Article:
• Depending on your taste preferences, you will want to water your garlic garden regularly. The more you water your garlic as it grows, the more mellow it will taste when you harvest it. On the other hand, the drier the season or the less you water your garlic, the more potent it will taste when you harvest it.

More to come as the season moves along! If you’re a seasoned gardener, what are your best practices for growing garlic?

how to grow garlic growing garlic

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Tuesday

2

May 2017

Hope’s How-To: The Robins Are Back

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hope's how-to: Robins are nesting

If you were following along on the blog last year, you read all about the family of robins that nested on the nesting shelf that Wes built me. Well friends, the robins are back! Wes and I were so excited to see on Saturday night that the robins have officially built their nest on our nesting shelf, and we are so looking forward to seeing another robin family grow and take flight right in our own yard.

A bit of back story for you: At the beginning of April, I noticed that there were some twigs on our nesting shelf. I knew these had to be recent, as after our robin family flew the coup last year, Wes and I disposed of the old nest and sprayed down the nesting shelf. I noticed one day that there were grackles up on top of the shelf. Concerned, and thinking that perhaps it was grackles and not robins using our shelf, I cleared off the shelf once again.

Three full weeks passed, and I waited patiently for the robins to nest. Nothing. Then, last week, I asked Wes to spray off the shelf again (lest the scent of the grackles was deterring a robin family from nesting). He did, and what do you know — we checked on Saturday night and in a span of less than 8 hours — the robins had built a whole nest!

hope's how-to: robin's nesting shelf

While it’s certainly not as neat as last year’s nest, it would appear that the robins are here to stay for the season. If you’re looking for ways to attract robins in your own yard, you should note that robins love blueberries (any berries, really). Also, if you’ve got a lawn that is more moist than dry (worms love moisture), you’re more likely to attract robins to your yard.

So far, it appears that our robins are making themselves at home. The robins have been busy around our yard, searching for worms, mating (I think?), and preparing to lay their eggs.

hope's how-to: robin's nesting shelf

Stay tuned for more photos as the season moves along. We are excited once again to be sharing the journey of the robin’s nesting shelf and robin family with you!

hope's how-to: robin's nesting shelf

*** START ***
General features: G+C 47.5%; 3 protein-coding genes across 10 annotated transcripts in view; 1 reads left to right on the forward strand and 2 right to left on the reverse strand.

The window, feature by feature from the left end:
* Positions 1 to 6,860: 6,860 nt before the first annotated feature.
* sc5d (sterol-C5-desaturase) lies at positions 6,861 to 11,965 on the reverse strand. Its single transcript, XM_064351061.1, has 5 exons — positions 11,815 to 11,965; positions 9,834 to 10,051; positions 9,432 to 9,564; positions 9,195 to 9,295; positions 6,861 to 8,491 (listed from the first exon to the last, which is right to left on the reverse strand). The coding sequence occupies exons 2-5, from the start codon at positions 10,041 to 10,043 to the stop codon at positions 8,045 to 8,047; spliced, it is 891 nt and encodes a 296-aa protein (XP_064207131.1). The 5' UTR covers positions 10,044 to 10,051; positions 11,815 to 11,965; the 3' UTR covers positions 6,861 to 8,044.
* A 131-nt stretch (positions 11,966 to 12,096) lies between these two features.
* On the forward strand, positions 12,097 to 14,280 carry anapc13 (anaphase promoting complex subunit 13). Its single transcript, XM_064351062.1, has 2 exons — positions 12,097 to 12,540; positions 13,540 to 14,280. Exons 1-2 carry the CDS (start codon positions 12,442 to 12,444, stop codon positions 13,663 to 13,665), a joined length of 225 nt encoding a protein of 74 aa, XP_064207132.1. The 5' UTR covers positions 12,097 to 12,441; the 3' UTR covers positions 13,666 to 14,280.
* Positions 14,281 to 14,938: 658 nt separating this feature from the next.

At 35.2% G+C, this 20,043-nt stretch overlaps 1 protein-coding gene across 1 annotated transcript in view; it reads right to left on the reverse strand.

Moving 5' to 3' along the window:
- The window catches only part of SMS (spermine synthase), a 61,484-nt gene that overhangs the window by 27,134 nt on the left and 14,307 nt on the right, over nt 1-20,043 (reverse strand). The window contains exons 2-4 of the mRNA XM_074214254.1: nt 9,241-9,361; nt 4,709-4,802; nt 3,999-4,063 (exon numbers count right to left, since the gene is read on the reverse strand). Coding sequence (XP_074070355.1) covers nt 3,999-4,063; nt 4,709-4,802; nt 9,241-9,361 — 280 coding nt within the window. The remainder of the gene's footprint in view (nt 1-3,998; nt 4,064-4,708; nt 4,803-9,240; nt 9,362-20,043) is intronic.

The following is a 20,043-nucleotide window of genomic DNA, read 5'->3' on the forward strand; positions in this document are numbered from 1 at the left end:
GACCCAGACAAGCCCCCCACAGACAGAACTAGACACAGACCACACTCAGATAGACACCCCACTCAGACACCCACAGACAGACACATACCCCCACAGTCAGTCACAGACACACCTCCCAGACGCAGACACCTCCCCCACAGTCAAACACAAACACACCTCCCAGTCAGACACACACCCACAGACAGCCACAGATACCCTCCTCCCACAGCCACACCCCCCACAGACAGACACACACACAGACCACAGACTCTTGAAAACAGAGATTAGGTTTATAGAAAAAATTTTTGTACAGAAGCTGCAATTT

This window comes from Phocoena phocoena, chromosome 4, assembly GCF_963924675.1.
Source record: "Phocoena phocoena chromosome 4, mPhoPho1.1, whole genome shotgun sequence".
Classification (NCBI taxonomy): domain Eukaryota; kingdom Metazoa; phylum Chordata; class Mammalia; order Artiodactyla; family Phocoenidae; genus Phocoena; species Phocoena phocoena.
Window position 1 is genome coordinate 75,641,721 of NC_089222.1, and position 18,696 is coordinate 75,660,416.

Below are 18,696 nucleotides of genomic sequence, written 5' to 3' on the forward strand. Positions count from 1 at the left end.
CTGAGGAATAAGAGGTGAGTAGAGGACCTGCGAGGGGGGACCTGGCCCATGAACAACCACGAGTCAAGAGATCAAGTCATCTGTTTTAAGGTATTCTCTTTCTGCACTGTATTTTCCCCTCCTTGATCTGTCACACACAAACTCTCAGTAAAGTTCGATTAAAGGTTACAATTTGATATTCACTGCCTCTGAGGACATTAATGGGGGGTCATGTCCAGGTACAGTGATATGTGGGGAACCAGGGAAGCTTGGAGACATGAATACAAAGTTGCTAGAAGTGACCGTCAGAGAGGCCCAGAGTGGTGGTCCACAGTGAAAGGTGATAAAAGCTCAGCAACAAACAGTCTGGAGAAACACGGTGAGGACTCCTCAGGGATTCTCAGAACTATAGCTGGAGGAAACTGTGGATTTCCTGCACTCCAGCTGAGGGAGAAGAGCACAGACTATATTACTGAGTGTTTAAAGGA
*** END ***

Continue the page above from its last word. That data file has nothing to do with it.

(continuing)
For more on last year’s robins, click here.

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Tuesday

31

January 2017

Planning Your Spring Garden

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The middle of winter is a great time to get dreaming about your spring garden! Wes and I have already started planning our outdoor projects for the warmer weather, and we are so excited for gardening this year. You may be wondering how to start planning your spring garden, or where to start, so here are some tips to get a head start on planning your outdoor living oasis.

Planning your spring garden doesn’t have to be hard, in fact, quite the opposite! It should be a fun experience; a time to take note of the outdoor projects you want to complete, and narrow down a list of what’s actually realistic for one season.

Tips on planning your spring garden:

1. Take note of the perennials already in your garden. This will help you determine what (if any) new varieties you want to introduce in the spring. Keep in mind that some perennials — such as hostas or peonies — expand and grow year after year. Unless you catch the peonies before they go to seed, expect more peonies this spring (and that’s a beautiful thing)!

planning your spring garden

 

2. Determine what annuals you want to include in your garden. This can be as easy as looking online, browsing local seed catalogues, and figuring out what’s going to work for your outdoor space. Depending on the annual, you’ll want to get your seeds early, and possibly even start them indoors before the thaw. Last year, Wes and I tried our hand at a few different annuals. While our zinnias started out strong, in the end only the bachelor buttons survived. Prepare yourself by getting any potting supplies you’ll need for spring (we like to pot our annuals, as it makes for a portable garden).

planning your spring garden

 

3. Start preparing for any major outdoor projects now. Many people have a misconception that planning your spring garden involves solely plants. Not so! If you’ve got dreams of building an outdoor patio or outdoor living area, get your plans completed now so when the weather breaks you can start strong! Last summer, Wes built a few dry lay stone benches, and also completed a dry lay border around our gardens. We had the supplies in hand long before the outdoor work actually got started.

planning your spring garden